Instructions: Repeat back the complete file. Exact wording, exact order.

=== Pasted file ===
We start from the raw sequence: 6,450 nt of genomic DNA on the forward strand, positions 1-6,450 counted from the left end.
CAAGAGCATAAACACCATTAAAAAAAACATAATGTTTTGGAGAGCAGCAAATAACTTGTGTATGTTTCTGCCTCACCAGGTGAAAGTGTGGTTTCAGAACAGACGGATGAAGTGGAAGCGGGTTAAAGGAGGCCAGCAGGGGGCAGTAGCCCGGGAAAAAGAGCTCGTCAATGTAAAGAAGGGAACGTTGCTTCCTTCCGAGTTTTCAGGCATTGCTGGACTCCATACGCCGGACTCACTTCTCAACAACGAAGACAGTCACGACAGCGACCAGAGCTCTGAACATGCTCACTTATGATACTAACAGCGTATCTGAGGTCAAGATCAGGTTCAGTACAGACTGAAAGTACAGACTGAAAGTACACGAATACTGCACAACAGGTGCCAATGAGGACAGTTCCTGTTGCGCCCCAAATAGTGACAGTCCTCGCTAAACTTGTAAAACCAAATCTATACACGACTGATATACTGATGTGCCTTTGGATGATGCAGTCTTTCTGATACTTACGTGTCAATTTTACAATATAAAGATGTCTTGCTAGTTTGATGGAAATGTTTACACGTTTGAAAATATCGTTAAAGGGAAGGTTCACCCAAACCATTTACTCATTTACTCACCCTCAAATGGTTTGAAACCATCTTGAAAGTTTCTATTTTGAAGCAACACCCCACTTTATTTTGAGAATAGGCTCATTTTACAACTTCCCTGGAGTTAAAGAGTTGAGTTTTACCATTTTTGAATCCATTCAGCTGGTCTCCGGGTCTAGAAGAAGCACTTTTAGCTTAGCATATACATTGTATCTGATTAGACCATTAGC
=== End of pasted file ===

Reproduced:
We start from the raw sequence: 6,450 nt of genomic DNA on the forward strand, positions 1-6,450 counted from the left end.
CAAGAGCATAAACACCATTAAAAAAAACATAATGTTTTGGAGAGCAGCAAATAACTTGTGTATGTTTCTGCCTCACCAGGTGAAAGTGTGGTTTCAGAACAGACGGATGAAGTGGAAGCGGGTTAAAGGAGGCCAGCAGGGGGCAGTAGCCCGGGAAAAAGAGCTCGTCAATGTAAAGAAGGGAACGTTGCTTCCTTCCGAGTTTTCAGGCATTGCTGGACTCCATACGCCGGACTCACTTCTCAACAACGAAGACAGTCACGACAGCGACCAGAGCTCTGAACATGCTCACTTATGATACTAACAGCGTATCTGAGGTCAAGATCAGGTTCAGTACAGACTGAAAGTACAGACTGAAAGTACACGAATACTGCACAACAGGTGCCAATGAGGACAGTTCCTGTTGCGCCCCAAATAGTGACAGTCCTCGCTAAACTTGTAAAACCAAATCTATACACGACTGATATACTGATGTGCCTTTGGATGATGCAGTCTTTCTGATACTTACGTGTCAATTTTACAATATAAAGATGTCTTGCTAGTTTGATGGAAATGTTTACACGTTTGAAAATATCGTTAAAGGGAAGGTTCACCCAAACCATTTACTCATTTACTCACCCTCAAATGGTTTGAAACCATCTTGAAAGTTTCTATTTTGAAGCAACACCCCACTTTATTTTGAGAATAGGCTCATTTTACAACTTCCCTGGAGTTAAAGAGTTGAGTTTTACCATTTTTGAATCCATTCAGCTGGTCTCCGGGTCTAGAAGAAGCACTTTTAGCTTAGCATATACATTGTATCTGATTAGACCATTAGC